Building a Tri-Band DipoleBy Jose B Rivera - N2LRB
June 18, 2013 - This is a short article of my building a tri-band dipole in March of 2007. After trying out a dipole on 20 meters I decided to construct a tri-band dipole made up of three dipole into a single feed line. I wanted the dipole to work on 20, 17 and 6 meters. I purchased the following items.
- three dozen ruler some with holes already in them
- 30 nuts and bolts (three for each ruler, one per band)
- 30 wide washers to hold the wire in place
- enough speaker wire for three bands
- Polyurethane to weather proof the wooden ruler.
- Alpha Delta Dipole Center Connector
The first thing I had to do was to apply polyurethane to the wooden rulers to keep moister from seeping in and rotting them. I applied one coat and then put them out to drive outside our apartment door, in the stairwell. They dried over night and were then ready to use. I then cut the speaker wire for lengths appropriate for 20 and 17 and 6 meters. An identical set for each band. I started out attaching the wires to the rules in my apartment as some rain kept me from working out of doors.
It was difficult to initially keep the wire attached to the rulers using the nuts, bolts and washers as they kept sliding off. It turns out that tightening the nuts helped. Since the antenna was wider than my living room I had to create it working on one half of the antenna at a time. After completing one side, of the antenna I noticed that carrying just one side up the stairs to the roof was be a problem. There was no way to compress it without having it tangled. And it wasn’t till later on that I figured that winding it on a cylinder form would have been the best way to transport it.
I dismantled the antenna and took the parts up to the roof where I attached one end of the longest wire to the roof wall and proceeded to add the rulers. The rulers act a separators between the three wires. I was able to complete one side of the antenna, but the rain and wind kept pulling it apart. I left the antenna parts on the roof floor and hoped the next day would bring better weather and another opportunity to complete the antenna.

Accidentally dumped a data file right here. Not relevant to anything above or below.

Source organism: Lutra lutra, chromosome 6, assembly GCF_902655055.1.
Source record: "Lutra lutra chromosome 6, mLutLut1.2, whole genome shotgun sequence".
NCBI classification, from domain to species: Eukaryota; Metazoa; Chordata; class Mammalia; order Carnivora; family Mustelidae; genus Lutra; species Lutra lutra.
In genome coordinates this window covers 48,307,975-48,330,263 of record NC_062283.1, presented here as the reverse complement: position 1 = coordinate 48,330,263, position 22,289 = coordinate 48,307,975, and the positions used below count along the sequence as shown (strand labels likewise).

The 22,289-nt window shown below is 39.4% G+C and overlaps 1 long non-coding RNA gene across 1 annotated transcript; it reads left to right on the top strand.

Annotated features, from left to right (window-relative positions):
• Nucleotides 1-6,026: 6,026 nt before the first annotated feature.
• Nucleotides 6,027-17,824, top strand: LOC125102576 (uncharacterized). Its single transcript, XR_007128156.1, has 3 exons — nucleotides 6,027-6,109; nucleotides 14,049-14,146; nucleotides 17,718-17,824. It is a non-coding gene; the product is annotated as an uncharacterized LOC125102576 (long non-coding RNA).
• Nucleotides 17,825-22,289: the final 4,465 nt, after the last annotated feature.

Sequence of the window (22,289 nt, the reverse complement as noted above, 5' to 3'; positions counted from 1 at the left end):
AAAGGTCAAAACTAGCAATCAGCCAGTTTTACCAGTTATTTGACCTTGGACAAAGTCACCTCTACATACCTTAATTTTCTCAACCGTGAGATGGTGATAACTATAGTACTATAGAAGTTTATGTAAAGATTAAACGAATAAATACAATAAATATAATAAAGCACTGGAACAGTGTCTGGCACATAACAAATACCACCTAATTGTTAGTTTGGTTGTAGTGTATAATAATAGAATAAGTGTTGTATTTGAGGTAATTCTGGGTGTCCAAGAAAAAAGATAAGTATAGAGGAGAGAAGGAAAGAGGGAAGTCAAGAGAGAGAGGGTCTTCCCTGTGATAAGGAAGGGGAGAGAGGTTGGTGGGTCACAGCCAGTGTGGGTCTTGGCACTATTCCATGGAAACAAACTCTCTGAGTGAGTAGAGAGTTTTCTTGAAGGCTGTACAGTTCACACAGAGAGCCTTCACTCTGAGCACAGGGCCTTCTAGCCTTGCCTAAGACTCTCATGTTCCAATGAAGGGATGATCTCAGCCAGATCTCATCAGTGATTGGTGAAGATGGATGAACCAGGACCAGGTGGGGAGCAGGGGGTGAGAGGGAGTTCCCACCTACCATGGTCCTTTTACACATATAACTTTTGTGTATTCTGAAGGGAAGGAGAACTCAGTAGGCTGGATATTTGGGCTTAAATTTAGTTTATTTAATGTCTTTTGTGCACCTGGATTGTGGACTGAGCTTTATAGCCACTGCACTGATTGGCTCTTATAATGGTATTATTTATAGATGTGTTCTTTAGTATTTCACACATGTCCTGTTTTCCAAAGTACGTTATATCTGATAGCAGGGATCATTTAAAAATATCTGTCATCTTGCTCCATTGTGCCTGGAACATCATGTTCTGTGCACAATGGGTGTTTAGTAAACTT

The next day was a typical early March day, cold and dreary, but no rain. After work I immediately set to complete the antenna. I had to work quickly before the sun set. So I have about an hour an a half in which to build the antenna. Again I attached one end of the longest wire on the roof wall and added 5 rulers to it. No problems. I then added the second and third set of wires to the rulers. One side of the antenna was complete! The second half of the antenna was easier and took less them than the first half to complete. My Tri-Band Dipole was complete after attaching the Alpha Delta Center Connector to both sides of the dipole wires and added the coax cable.
I attached the Alpha delta center connector to a 10 foot mast and then raised the mast. I then connected the mast to the vent pipe. It was time to test the antenna. I connected the coax from the tri-band antenna to my antenna MFJ-993B Automatic Antenna Tuner and turned on my Kenwood TS-2000 transceiver. I immediately began to hear other hams on 20 meters. I made a few contacts! The antenna worked! It was great realizing that I could build a workable tri-band antenna.
After a few days I added a few improvement to my tri-band antenna. First I purchased short bungy cords and attached them to both ends of the dipole to allow it to give a little in the wind. It also provided a better way to remove any one side from the roof wall in order to re-attach any ruler that came loose from a nut and bolt. I also added a male connector to the longest wires and put a female connector to the extra wire in order to increase their length in order to work 40 meters.
I used this antenna for about two weeks before taking it down and trying out whips and a G5RV. In the end it was easier to use and maintain a one wire dipole. But it was a lot of fun
building and using my short lived tri-band dipole.